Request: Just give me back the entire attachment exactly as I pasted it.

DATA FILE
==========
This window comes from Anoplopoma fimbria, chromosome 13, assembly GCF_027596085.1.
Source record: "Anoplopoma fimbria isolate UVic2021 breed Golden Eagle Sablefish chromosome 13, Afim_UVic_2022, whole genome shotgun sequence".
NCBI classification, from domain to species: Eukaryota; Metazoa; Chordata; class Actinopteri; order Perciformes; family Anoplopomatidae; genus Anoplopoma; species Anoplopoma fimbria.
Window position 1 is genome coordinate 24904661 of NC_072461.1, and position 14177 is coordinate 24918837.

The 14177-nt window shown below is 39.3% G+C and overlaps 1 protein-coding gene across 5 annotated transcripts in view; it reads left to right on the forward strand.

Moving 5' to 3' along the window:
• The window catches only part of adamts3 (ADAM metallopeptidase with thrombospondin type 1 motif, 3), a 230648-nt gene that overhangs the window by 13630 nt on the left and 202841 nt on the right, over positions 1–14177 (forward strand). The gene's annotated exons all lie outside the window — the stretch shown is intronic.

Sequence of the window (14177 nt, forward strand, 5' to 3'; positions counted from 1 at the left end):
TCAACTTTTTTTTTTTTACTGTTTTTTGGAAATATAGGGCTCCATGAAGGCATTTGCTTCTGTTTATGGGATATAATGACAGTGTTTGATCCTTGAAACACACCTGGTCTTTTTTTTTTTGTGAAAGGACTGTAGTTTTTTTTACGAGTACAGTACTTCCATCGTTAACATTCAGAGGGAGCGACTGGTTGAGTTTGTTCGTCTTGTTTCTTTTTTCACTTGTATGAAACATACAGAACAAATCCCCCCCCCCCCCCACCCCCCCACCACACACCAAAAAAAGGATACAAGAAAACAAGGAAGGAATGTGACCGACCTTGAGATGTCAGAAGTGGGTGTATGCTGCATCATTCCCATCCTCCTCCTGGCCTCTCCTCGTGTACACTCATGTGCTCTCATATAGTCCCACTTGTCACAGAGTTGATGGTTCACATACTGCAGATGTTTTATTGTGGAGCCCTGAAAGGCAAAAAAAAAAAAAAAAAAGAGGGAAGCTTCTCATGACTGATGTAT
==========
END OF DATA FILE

This window comes from Anoplopoma fimbria, chromosome 13, assembly GCF_027596085.1.
Source record: "Anoplopoma fimbria isolate UVic2021 breed Golden Eagle Sablefish chromosome 13, Afim_UVic_2022, whole genome shotgun sequence".
NCBI classification, from domain to species: Eukaryota; Metazoa; Chordata; class Actinopteri; order Perciformes; family Anoplopomatidae; genus Anoplopoma; species Anoplopoma fimbria.
Window position 1 is genome coordinate 24904661 of NC_072461.1, and position 14177 is coordinate 24918837.

The 14177-nt window shown below is 39.3% G+C and overlaps 1 protein-coding gene across 5 annotated transcripts in view; it reads left to right on the forward strand.

Moving 5' to 3' along the window:
• The window catches only part of adamts3 (ADAM metallopeptidase with thrombospondin type 1 motif, 3), a 230648-nt gene that overhangs the window by 13630 nt on the left and 202841 nt on the right, over positions 1–14177 (forward strand). The gene's annotated exons all lie outside the window — the stretch shown is intronic.

Sequence of the window (14177 nt, forward strand, 5' to 3'; positions counted from 1 at the left end):
TCAACTTTTTTTTTTTTACTGTTTTTTGGAAATATAGGGCTCCATGAAGGCATTTGCTTCTGTTTATGGGATATAATGACAGTGTTTGATCCTTGAAACACACCTGGTCTTTTTTTTTTTGTGAAAGGACTGTAGTTTTTTTTACGAGTACAGTACTTCCATCGTTAACATTCAGAGGGAGCGACTGGTTGAGTTTGTTCGTCTTGTTTCTTTTTTCACTTGTATGAAACATACAGAACAAATCCCCCCCCCCCCCCACCCCCCCACCACACACCAAAAAAAGGATACAAGAAAACAAGGAAGGAATGTGACCGACCTTGAGATGTCAGAAGTGGGTGTATGCTGCATCATTCCCATCCTCCTCCTGGCCTCTCCTCGTGTACACTCATGTGCTCTCATATAGTCCCACTTGTCACAGAGTTGATGGTTCACATACTGCAGATGTTTTATTGTGGAGCCCTGAAAGGCAAAAAAAAAAAAAAAAAAGAGGGAAGCTTCTCATGACTGATGTAT